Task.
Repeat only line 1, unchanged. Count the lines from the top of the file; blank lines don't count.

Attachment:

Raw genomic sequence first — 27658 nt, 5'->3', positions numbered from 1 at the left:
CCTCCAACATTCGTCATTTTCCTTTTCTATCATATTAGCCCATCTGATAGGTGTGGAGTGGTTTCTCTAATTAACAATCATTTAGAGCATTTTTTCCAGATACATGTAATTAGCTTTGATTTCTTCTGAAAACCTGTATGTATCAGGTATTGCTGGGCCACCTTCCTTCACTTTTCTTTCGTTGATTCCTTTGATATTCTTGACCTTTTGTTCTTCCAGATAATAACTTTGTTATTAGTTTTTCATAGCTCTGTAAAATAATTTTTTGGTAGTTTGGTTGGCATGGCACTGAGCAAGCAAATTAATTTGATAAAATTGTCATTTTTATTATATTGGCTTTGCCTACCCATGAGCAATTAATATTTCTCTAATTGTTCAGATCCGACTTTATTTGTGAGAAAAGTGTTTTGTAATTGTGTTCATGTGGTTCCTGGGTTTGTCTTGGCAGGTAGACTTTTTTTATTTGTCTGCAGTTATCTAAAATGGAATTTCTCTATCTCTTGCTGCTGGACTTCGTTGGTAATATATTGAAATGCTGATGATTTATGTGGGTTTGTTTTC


Raw genomic sequence first — 27658 nt, 5'->3', positions numbered from 1 at the left: